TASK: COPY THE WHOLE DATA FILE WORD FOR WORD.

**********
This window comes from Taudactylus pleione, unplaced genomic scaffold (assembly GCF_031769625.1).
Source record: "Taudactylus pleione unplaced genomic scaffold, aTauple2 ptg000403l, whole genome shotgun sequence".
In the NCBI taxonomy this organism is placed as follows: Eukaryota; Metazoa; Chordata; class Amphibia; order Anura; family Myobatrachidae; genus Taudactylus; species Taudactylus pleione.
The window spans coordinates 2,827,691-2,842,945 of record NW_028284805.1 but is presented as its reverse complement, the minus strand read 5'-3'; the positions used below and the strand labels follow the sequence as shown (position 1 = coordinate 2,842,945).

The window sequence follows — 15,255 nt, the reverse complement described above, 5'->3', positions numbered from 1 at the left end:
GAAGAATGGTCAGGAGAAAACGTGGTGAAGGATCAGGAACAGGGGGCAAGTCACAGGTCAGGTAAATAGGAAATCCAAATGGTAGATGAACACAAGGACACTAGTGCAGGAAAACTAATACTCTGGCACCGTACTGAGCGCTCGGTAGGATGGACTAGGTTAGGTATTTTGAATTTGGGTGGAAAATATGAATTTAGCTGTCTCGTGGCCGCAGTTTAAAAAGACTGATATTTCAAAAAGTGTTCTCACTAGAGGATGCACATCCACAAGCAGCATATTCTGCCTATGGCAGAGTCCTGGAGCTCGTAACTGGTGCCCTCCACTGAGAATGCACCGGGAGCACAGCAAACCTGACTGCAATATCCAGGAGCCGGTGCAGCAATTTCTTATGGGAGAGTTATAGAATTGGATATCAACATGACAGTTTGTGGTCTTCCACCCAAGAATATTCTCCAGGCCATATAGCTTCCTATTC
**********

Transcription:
This window comes from Taudactylus pleione, unplaced genomic scaffold (assembly GCF_031769625.1).
Source record: "Taudactylus pleione unplaced genomic scaffold, aTauple2 ptg000403l, whole genome shotgun sequence".
In the NCBI taxonomy this organism is placed as follows: Eukaryota; Metazoa; Chordata; class Amphibia; order Anura; family Myobatrachidae; genus Taudactylus; species Taudactylus pleione.
The window spans coordinates 2,827,691-2,842,945 of record NW_028284805.1 but is presented as its reverse complement, the minus strand read 5'-3'; the positions used below and the strand labels follow the sequence as shown (position 1 = coordinate 2,842,945).

The window sequence follows — 15,255 nt, the reverse complement described above, 5'->3', positions numbered from 1 at the left end:
GAAGAATGGTCAGGAGAAAACGTGGTGAAGGATCAGGAACAGGGGGCAAGTCACAGGTCAGGTAAATAGGAAATCCAAATGGTAGATGAACACAAGGACACTAGTGCAGGAAAACTAATACTCTGGCACCGTACTGAGCGCTCGGTAGGATGGACTAGGTTAGGTATTTTGAATTTGGGTGGAAAATATGAATTTAGCTGTCTCGTGGCCGCAGTTTAAAAAGACTGATATTTCAAAAAGTGTTCTCACTAGAGGATGCACATCCACAAGCAGCATATTCTGCCTATGGCAGAGTCCTGGAGCTCGTAACTGGTGCCCTCCACTGAGAATGCACCGGGAGCACAGCAAACCTGACTGCAATATCCAGGAGCCGGTGCAGCAATTTCTTATGGGAGAGTTATAGAATTGGATATCAACATGACAGTTTGTGGTCTTCCACCCAAGAATATTCTCCAGGCCATATAGCTTCCTATTC